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Amit MajmudarFebruary 18, 2021

Our sons had the spines of sad old men,
Hook-necked and hooked on laptop screens
In the simulation of a school
In a simulation of their teens.
Our daughters danced to please an app,
Their youth, a data point for sale,
Mere truth, a dandelion clock
That shred itself into the gale.
Money made love to money, as ever,
And money made more money still.
Why wouldn’t governors dine out
With you and me to foot the bill?
Hush, or they’ll fire us for laughing,
And we’ll be left without our checks,
Dreaming, enraged, of reckonings,
Returned again to rags and wrecks.
Our parents perished in beeping rooms,
Their funerals pixellated: freezing:
Freezing again: a heartbeat, skipped:
Even their cessation ceasing.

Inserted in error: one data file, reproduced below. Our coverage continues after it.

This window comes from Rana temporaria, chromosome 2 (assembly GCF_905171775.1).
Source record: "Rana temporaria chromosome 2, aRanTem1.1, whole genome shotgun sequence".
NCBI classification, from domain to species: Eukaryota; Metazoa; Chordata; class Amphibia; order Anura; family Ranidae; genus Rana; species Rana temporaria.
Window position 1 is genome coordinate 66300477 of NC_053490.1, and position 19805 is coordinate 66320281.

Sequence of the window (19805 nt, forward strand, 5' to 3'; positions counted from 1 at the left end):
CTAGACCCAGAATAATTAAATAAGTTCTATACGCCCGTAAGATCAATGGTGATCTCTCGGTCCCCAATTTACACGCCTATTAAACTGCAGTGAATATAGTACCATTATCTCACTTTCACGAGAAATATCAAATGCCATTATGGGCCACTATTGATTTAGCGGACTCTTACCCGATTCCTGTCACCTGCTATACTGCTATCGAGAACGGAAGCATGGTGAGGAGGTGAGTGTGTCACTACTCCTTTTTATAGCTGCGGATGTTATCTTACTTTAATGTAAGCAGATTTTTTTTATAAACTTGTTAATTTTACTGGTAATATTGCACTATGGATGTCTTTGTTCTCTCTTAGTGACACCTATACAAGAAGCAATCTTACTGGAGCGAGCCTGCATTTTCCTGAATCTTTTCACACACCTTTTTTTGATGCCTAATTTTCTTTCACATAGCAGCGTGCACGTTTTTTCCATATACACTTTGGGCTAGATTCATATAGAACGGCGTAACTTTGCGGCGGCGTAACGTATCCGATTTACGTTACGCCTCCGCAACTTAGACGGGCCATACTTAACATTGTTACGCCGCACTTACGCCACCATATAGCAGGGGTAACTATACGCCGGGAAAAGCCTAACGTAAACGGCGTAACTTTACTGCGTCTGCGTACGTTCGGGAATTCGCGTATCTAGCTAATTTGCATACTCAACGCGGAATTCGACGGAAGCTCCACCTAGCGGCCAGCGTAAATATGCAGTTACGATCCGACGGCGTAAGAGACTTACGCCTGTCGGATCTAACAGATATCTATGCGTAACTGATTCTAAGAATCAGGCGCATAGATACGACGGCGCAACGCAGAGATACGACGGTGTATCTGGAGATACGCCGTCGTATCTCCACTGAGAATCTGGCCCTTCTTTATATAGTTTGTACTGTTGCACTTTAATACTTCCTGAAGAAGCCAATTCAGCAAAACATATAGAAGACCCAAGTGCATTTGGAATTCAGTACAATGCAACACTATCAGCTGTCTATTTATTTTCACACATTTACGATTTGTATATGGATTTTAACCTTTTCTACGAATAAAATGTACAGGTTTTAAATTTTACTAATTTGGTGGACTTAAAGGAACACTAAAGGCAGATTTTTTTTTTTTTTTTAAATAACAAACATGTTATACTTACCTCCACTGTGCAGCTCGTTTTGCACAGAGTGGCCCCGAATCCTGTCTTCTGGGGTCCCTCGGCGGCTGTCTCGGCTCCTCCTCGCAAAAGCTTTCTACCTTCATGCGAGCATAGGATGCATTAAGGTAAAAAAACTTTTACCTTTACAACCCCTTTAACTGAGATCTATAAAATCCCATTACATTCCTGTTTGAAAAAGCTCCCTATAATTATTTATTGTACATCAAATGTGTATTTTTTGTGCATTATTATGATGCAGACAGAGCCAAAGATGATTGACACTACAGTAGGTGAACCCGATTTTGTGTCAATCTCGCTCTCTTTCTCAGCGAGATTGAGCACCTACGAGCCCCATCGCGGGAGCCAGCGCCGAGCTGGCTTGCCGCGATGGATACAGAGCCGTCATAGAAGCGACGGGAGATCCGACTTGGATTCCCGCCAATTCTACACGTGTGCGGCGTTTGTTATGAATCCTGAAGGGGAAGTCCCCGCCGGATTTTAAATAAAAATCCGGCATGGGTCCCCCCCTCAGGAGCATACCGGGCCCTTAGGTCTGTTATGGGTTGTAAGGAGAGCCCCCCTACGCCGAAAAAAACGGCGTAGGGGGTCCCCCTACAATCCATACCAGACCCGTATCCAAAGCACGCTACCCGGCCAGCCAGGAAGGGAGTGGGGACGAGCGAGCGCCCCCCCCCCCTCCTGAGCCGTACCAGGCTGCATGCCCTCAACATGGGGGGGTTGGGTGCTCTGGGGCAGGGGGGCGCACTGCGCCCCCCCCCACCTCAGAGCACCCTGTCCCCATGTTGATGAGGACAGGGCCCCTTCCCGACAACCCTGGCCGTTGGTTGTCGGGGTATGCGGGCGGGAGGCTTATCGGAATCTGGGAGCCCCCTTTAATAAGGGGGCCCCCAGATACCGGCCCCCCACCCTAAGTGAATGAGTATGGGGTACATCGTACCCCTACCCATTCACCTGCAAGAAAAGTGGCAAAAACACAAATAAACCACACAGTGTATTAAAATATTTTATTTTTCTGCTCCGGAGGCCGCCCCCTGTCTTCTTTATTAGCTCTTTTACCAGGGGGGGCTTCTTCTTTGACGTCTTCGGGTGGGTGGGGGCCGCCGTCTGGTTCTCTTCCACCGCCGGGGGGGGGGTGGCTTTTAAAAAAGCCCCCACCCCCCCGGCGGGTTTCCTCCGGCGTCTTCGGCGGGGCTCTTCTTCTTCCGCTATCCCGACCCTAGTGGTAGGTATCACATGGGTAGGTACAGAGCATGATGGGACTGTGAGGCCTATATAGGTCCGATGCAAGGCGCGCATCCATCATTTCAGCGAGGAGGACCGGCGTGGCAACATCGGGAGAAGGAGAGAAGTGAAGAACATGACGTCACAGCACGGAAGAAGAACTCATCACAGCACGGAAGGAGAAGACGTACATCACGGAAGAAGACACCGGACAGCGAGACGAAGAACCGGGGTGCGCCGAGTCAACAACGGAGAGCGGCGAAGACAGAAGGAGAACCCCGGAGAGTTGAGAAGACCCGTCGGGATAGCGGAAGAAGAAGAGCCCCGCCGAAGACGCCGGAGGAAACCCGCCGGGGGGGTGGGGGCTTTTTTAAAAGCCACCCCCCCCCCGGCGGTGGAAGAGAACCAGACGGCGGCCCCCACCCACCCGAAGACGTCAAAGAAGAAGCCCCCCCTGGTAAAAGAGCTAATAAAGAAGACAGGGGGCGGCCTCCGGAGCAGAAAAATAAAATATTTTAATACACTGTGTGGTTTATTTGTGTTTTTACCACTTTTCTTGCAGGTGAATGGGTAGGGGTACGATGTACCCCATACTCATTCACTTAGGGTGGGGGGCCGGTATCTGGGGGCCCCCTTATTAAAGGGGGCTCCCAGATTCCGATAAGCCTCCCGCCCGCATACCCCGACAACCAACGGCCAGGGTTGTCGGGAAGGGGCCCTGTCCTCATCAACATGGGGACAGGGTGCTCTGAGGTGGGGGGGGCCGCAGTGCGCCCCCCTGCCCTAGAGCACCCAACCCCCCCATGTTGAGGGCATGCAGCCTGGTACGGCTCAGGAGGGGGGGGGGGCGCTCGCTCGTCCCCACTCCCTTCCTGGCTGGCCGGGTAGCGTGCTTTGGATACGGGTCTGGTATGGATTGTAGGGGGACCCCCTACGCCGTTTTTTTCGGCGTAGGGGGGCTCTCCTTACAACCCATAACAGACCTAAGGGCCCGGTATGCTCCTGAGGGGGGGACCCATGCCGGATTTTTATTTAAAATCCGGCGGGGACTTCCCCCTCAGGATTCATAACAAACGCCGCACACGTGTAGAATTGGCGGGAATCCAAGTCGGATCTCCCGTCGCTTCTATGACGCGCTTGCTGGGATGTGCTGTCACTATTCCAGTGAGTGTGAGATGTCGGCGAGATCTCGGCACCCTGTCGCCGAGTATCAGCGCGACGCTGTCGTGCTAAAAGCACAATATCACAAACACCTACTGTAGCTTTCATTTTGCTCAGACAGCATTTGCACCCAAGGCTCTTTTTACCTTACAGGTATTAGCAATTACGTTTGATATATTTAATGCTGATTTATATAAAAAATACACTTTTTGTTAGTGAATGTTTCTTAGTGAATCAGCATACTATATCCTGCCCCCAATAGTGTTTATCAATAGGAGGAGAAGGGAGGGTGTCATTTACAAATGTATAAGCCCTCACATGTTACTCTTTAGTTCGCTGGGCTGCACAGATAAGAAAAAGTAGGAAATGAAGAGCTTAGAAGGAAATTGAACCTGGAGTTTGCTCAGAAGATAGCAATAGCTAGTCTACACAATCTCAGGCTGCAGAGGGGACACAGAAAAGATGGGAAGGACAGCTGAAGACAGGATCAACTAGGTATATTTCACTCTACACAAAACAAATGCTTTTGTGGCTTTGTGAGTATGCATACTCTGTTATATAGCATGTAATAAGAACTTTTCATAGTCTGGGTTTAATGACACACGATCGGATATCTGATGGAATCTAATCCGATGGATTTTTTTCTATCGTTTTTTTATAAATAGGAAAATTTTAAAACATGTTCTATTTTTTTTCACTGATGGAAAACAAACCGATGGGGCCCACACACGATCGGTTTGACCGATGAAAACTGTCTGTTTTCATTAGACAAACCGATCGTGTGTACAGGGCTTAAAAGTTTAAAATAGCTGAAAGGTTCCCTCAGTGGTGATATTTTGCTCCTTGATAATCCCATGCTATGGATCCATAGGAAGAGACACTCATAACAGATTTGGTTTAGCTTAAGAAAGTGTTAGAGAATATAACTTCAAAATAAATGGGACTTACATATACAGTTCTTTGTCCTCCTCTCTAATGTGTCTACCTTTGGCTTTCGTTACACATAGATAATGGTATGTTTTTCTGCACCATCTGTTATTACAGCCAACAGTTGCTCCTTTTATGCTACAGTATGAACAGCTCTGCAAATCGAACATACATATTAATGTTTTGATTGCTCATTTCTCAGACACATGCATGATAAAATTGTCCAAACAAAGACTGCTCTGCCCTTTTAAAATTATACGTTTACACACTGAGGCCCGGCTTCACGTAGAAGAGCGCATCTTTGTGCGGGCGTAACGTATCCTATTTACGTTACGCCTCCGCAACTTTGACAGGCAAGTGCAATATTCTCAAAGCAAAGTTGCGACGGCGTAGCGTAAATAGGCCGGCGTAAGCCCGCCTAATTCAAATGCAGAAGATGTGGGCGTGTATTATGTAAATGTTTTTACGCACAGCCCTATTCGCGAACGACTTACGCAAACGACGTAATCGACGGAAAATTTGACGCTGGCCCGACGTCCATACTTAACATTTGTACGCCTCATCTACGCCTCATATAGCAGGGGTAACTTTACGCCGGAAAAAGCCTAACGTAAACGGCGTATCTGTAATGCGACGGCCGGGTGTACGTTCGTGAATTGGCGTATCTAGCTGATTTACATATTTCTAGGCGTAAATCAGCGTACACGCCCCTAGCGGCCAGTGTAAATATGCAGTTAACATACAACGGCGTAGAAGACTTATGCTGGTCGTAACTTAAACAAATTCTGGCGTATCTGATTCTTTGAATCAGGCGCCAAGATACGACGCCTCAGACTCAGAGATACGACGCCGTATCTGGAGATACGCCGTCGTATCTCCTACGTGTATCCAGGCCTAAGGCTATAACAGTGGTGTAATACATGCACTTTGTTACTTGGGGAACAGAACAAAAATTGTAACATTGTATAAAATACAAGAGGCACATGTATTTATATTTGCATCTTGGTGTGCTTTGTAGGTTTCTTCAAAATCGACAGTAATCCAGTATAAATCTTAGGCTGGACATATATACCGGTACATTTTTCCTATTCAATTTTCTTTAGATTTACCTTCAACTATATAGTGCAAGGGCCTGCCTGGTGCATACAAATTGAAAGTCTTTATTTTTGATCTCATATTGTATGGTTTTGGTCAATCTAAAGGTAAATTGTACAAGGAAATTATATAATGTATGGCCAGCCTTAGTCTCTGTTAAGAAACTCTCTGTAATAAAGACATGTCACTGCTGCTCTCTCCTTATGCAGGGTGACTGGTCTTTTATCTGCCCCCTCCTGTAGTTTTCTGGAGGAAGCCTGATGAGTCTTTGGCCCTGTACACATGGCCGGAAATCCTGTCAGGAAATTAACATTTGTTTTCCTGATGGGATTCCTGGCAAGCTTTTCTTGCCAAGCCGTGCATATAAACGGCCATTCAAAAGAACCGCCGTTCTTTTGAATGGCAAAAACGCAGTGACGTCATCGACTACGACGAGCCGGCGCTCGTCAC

How do we kiss when breath is deadly?
How do we speak when speech is a duel?
How do we die but by the thousands,
Sloganeering our renewal?
I, too, have been a zealot in
My day, I, too, have been a cynic,
But I saw only human beings
Shrouded in rows behind the clinic.
What brand of breathlessness for you?
Gamble on age, rely on luck,
But fire up the excavator,
Send the refrigerated truck.
The bankers waltzed the wraith of wealth,
Coffers and coffins to either side
While the Dollar Store was burning down:
Great Pandemic, Great Divide.
This is my country, these, my people,
One neverending shout, unmasked.
A love that loves the half that’s like me
Isn’t the love this year has asked
Because our task is love perforce,
Through gritted teeth, through fear and noise
To work the words that will unwarp
The world and give that love its voice.


Listen to Amit Majmudar recite his poem in an interview with America on the podcast “Church Meets World.” Find it at americamagazine.org/podcasts or wherever you listen to podcasts.

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